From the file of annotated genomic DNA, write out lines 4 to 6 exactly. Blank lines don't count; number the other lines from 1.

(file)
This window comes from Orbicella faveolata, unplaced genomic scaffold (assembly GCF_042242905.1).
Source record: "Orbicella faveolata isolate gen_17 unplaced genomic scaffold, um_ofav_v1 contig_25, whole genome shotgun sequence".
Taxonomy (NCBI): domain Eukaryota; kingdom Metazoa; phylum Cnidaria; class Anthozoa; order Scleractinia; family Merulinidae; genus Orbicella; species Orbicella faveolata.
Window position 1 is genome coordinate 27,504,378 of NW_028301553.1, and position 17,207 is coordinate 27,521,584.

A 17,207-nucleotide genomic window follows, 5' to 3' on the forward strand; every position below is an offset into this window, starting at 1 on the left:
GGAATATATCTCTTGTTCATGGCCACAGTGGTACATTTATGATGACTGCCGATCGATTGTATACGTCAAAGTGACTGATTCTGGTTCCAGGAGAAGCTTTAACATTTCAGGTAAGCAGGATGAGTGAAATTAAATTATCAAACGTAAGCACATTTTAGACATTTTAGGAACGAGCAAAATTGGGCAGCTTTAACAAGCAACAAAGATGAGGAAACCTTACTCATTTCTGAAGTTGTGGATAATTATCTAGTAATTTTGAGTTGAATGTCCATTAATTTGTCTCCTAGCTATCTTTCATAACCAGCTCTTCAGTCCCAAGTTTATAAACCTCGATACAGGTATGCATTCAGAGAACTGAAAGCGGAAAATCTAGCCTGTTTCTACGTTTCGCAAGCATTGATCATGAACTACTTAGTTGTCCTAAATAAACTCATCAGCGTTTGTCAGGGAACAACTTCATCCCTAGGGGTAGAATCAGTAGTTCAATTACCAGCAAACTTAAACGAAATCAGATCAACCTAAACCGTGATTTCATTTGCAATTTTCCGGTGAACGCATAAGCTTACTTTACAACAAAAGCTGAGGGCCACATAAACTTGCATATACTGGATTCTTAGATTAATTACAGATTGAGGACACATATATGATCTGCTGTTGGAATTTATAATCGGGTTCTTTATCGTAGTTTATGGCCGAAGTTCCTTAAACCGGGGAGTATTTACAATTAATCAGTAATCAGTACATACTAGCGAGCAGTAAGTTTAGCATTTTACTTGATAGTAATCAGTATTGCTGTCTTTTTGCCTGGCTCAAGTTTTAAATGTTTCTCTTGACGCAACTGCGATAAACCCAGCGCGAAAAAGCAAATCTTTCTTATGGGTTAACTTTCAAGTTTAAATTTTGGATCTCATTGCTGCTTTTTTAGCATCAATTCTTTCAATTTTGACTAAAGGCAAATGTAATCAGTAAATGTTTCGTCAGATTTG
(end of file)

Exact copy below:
Window position 1 is genome coordinate 27,504,378 of NW_028301553.1, and position 17,207 is coordinate 27,521,584.

A 17,207-nucleotide genomic window follows, 5' to 3' on the forward strand; every position below is an offset into this window, starting at 1 on the left:
GGAATATATCTCTTGTTCATGGCCACAGTGGTACATTTATGATGACTGCCGATCGATTGTATACGTCAAAGTGACTGATTCTGGTTCCAGGAGAAGCTTTAACATTTCAGGTAAGCAGGATGAGTGAAATTAAATTATCAAACGTAAGCACATTTTAGACATTTTAGGAACGAGCAAAATTGGGCAGCTTTAACAAGCAACAAAGATGAGGAAACCTTACTCATTTCTGAAGTTGTGGATAATTATCTAGTAATTTTGAGTTGAATGTCCATTAATTTGTCTCCTAGCTATCTTTCATAACCAGCTCTTCAGTCCCAAGTTTATAAACCTCGATACAGGTATGCATTCAGAGAACTGAAAGCGGAAAATCTAGCCTGTTTCTACGTTTCGCAAGCATTGATCATGAACTACTTAGTTGTCCTAAATAAACTCATCAGCGTTTGTCAGGGAACAACTTCATCCCTAGGGGTAGAATCAGTAGTTCAATTACCAGCAAACTTAAACGAAATCAGATCAACCTAAACCGTGATTTCATTTGCAATTTTCCGGTGAACGCATAAGCTTACTTTACAACAAAAGCTGAGGGCCACATAAACTTGCATATACTGGATTCTTAGATTAATTACAGATTGAGGACACATATATGATCTGCTGTTGGAATTTATAATCGGGTTCTTTATCGTAGTTTATGGCCGAAGTTCCTTAAACCGGGGAGTATTTACAATTAATCAGTAATCAGTACATACTAGCGAGCAGTAAGTTTAGCATTTTACTTGATAGTAATCAGTATTGCTGTCTTTTTGCCTGGCTCAAGTTTTAAATGTTTCTCTTGACGCAACTGCGATAAACCCAGCGCGAAAAAGCAAATCTTTCTTATGGGTTAACTTTCAAGTTTAAATTTTGGATCTCATTGCTGCTTTTTTAGCATCAATTCTTTCAATTTTGACTAAAGGCAAATGTAATCAGTAAATGTTTCGTCAGATTTG